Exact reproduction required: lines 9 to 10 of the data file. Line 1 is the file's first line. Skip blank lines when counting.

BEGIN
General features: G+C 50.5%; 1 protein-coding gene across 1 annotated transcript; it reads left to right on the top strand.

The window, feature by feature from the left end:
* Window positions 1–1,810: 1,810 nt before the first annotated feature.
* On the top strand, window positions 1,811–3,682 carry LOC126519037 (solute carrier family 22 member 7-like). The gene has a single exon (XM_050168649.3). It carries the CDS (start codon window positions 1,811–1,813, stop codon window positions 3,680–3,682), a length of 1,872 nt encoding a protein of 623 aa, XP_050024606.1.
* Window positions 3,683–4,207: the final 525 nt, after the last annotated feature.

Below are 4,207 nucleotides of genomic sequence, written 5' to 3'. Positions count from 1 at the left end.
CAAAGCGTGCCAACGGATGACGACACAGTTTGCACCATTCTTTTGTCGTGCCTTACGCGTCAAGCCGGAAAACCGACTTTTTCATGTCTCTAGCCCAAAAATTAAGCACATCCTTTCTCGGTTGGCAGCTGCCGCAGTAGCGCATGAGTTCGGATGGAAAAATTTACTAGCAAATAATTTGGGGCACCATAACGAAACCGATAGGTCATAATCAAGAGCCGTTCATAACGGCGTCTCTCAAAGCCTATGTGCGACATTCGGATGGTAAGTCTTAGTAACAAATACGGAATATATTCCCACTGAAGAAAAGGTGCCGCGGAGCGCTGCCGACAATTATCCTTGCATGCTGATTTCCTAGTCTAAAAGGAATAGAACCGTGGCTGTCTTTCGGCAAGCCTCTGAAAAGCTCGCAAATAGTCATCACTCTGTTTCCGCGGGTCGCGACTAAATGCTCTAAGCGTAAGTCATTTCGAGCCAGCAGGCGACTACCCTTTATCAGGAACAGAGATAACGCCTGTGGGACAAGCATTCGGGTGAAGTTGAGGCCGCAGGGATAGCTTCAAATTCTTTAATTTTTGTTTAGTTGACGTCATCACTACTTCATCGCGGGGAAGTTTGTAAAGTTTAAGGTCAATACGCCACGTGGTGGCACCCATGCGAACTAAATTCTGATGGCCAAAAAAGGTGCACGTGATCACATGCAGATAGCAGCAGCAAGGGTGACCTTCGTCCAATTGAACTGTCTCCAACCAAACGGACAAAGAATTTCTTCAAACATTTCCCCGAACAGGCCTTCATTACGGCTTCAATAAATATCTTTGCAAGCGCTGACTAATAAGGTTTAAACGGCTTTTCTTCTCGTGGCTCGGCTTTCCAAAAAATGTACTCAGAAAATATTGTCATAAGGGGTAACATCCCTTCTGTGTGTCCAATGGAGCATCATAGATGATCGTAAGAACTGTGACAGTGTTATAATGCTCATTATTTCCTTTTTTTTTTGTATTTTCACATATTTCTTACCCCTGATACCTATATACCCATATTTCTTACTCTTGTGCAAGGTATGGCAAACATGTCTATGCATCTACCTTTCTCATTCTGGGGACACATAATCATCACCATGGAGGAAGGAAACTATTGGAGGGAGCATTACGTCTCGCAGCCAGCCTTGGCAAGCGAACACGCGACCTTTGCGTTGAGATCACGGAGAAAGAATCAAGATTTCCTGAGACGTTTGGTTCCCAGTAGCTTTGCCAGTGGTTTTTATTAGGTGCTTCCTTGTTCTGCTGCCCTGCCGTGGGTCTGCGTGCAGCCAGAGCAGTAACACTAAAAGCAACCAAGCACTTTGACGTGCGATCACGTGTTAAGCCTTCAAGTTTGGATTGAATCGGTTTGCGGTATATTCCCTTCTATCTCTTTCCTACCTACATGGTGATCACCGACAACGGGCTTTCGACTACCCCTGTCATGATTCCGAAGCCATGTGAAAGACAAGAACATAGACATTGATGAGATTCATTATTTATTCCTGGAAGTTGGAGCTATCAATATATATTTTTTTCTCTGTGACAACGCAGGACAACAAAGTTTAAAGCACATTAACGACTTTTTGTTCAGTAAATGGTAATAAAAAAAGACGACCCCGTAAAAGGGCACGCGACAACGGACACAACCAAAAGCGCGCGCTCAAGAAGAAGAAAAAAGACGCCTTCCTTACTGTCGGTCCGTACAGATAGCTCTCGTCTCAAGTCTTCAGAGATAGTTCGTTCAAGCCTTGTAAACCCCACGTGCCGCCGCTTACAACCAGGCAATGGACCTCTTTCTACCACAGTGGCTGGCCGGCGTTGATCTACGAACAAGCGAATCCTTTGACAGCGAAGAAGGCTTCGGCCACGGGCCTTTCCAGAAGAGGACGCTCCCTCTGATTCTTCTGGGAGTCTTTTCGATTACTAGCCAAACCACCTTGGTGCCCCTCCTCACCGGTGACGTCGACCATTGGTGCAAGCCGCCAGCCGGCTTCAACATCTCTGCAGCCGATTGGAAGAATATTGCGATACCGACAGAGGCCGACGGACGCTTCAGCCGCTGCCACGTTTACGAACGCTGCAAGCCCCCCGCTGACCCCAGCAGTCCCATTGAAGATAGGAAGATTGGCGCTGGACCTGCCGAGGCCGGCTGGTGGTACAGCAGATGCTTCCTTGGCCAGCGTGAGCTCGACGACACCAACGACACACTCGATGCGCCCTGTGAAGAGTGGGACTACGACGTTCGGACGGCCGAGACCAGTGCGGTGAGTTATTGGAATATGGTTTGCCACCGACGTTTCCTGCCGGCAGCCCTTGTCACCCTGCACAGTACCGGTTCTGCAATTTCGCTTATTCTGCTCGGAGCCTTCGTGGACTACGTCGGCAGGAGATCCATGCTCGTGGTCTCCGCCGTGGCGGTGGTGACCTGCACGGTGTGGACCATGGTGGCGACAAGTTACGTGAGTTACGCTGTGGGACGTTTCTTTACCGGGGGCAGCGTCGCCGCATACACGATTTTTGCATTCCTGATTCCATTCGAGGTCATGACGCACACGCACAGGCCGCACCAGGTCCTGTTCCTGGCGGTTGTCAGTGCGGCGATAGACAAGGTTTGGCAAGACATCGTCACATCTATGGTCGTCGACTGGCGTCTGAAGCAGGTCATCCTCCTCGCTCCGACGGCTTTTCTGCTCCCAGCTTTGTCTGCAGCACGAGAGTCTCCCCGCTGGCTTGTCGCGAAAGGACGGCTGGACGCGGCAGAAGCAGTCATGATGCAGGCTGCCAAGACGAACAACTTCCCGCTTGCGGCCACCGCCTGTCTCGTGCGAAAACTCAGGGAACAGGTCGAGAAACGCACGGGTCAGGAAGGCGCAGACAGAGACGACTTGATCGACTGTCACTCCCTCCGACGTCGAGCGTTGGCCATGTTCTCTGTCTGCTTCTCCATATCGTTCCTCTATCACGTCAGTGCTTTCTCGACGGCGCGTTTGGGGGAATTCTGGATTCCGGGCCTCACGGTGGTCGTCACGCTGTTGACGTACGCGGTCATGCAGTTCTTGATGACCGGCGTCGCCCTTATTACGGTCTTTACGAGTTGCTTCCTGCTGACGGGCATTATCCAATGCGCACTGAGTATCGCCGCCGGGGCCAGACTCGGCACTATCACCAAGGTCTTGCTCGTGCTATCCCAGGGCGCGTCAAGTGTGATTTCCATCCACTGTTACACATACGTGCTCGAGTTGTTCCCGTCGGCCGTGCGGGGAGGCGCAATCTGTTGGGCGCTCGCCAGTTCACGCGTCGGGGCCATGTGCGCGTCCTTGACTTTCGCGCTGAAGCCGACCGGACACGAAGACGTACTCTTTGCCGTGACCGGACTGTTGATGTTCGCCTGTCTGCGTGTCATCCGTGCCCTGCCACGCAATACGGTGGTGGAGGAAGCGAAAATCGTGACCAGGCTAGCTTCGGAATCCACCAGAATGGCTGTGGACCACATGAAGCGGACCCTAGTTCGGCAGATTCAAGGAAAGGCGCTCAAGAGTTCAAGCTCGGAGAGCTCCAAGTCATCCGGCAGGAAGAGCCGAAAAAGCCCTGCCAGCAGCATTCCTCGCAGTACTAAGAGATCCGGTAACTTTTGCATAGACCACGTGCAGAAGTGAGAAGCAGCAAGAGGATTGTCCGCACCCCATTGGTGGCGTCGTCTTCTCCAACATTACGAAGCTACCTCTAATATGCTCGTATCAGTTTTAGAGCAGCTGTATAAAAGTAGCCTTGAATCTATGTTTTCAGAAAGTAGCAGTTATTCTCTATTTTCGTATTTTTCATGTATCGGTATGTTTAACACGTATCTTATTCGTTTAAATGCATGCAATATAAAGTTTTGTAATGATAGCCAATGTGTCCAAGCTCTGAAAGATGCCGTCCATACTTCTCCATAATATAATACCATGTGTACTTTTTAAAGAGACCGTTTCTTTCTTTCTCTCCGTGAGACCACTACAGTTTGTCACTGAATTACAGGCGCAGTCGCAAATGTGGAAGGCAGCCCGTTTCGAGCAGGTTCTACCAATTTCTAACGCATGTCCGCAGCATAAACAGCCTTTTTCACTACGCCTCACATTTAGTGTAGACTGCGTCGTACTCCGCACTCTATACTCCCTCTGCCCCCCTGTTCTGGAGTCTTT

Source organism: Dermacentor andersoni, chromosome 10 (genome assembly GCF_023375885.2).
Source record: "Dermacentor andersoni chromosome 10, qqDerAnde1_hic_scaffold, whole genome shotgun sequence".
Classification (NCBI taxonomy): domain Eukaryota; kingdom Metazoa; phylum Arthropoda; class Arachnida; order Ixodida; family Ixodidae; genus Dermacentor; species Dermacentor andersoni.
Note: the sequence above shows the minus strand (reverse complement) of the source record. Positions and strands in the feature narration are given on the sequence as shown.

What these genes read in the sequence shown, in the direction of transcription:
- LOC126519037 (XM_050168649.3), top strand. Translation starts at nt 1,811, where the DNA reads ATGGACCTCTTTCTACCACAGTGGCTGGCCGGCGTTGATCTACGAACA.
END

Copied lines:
Source record: "Dermacentor andersoni chromosome 10, qqDerAnde1_hic_scaffold, whole genome shotgun sequence".
Classification (NCBI taxonomy): domain Eukaryota; kingdom Metazoa; phylum Arthropoda; class Arachnida; order Ixodida; family Ixodidae; genus Dermacentor; species Dermacentor andersoni.